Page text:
Pandemic Garden Planning – The Third Year

From somewhere on the interwebs

Have you decided to take the plunge and try to grow a garden in 2022? If not, why not? 

If the past two years of supply chain chaos hasn’t taught you anything, then the current inflationary hell and threat of war in Ukraine should be showing you the wisdom of growing at least “some” of your own food cheaply.

Add the current situation to the reality that if things REALLY go south, it will be too late to teach yourself the skills you need to keep your family’s tummies full. Rice, beans, and MRE’s only go so far. Eventually you will need fresh vegetables to keep your nutrition and spirits up, and the most reliable way to have that is to grow it yourself. With Spring waiting around the corner, why not start now?

I personally learned a lot with my 2020 and 2021 gardening efforts. 2022 looks to be no different. Let’s talk about what I’m trying this year, and see if that doesn’t further convince you.

2022 things I haven’t tried before…

Seeding from the grocery store

With the success of growing dry beans for storage for the first time last year, I’m ready to try to grow even more high-protein food crops. Except this time I’m gonna try seeding with what I already have. 

We use a lot of lentils in my house so I’m going to grab a handful from the bag of store lentils and stick them in the ground. Every thing I have read says that you can do it. I have even heard of people buying one of those 15 bean variety dry soup bags and planting all of those kinds of beans. I don’t have the space for that, but red lentils and green lentils are do-able. I might even have one spare tub to stick some chickpeas in just to see. (Homemade hummus – mmmm)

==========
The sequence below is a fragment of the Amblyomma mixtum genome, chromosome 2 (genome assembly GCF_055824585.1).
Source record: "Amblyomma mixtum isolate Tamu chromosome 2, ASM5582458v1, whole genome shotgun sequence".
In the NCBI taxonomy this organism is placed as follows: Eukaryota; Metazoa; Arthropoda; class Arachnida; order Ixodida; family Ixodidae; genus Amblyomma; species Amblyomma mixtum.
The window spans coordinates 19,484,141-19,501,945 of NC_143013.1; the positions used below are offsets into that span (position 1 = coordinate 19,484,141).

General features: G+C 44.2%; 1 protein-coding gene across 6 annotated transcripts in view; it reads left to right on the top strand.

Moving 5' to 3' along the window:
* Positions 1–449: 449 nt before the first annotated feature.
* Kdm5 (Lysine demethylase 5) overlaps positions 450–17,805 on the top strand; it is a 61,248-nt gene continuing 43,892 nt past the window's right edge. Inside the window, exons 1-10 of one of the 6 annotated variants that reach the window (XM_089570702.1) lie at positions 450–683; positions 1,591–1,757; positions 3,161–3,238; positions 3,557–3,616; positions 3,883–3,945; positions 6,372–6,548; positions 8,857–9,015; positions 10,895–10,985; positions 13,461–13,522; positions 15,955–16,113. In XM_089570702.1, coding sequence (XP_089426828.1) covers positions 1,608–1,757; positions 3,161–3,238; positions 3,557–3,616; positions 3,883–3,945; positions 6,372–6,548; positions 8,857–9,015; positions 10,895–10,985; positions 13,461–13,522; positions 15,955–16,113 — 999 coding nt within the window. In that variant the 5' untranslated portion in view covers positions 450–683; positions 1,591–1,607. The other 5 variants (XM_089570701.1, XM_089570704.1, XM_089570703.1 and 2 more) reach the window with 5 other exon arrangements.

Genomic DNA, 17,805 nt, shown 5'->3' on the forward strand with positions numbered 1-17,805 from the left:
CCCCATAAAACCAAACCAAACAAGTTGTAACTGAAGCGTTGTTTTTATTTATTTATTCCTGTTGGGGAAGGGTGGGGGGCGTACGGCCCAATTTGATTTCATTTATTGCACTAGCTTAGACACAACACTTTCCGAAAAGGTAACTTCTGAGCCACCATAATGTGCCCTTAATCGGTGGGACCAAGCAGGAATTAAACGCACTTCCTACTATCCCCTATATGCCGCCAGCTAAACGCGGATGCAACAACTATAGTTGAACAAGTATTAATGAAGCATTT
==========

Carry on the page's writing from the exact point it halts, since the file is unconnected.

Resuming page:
Growing onions from seed

Up until last year I didn’t even know you could buy onion seed. I had only ever seen onion “sets” (pre-started mini onion bulbs). But I found some in my seed catalogs and decide to try.  Not wanting to waste money buying commercial seed trays, I decided to use egg cartons and start the seeds in my big south window. My hope is that before they outgrow the “cells” in the egg cartons, the onions will be ready to put outside. In this USDA growing zone (6b) I can set them out in mid-March or so. That will free up window space when it’s time to start the tomatoes and peppers.

Starting from seed instead of “sets”.
Onion sprouts chasing the winter blahs away.

Bunching Onions in a window container

Although I had a great onion harvest last year, I discovered that it wasn’t enough. I go through a lot more onions in my cooking than I ever imagined. I was able to “cure” the biggest ones and store them in the basement, and the smallest ones I chopped and dehydrated for future recipes. But I’m running low already and what’s left will likely not get me to the next harvest. So I’m trying to grow “bunching onions” in the window to get me through.

Bunching onions never bulb-up and you eat them as green onions, and they only take 60 days (according to the seed packet). So I put some in a large-ish pot in the window and we’ll see what they do. My hope is that these will be up and producing for the cook pot around the time that last year’s onions have been used up. (Yes, I know I could just go buy more from the store, but this is an experiment durn it!) 

If it works, this will be a good SHTF prep. If you can grow bunching onions in a window without even going outside, then that is a secure food source and tasty adjunct to stored food supplies for those stuck in apartments and houses without yards.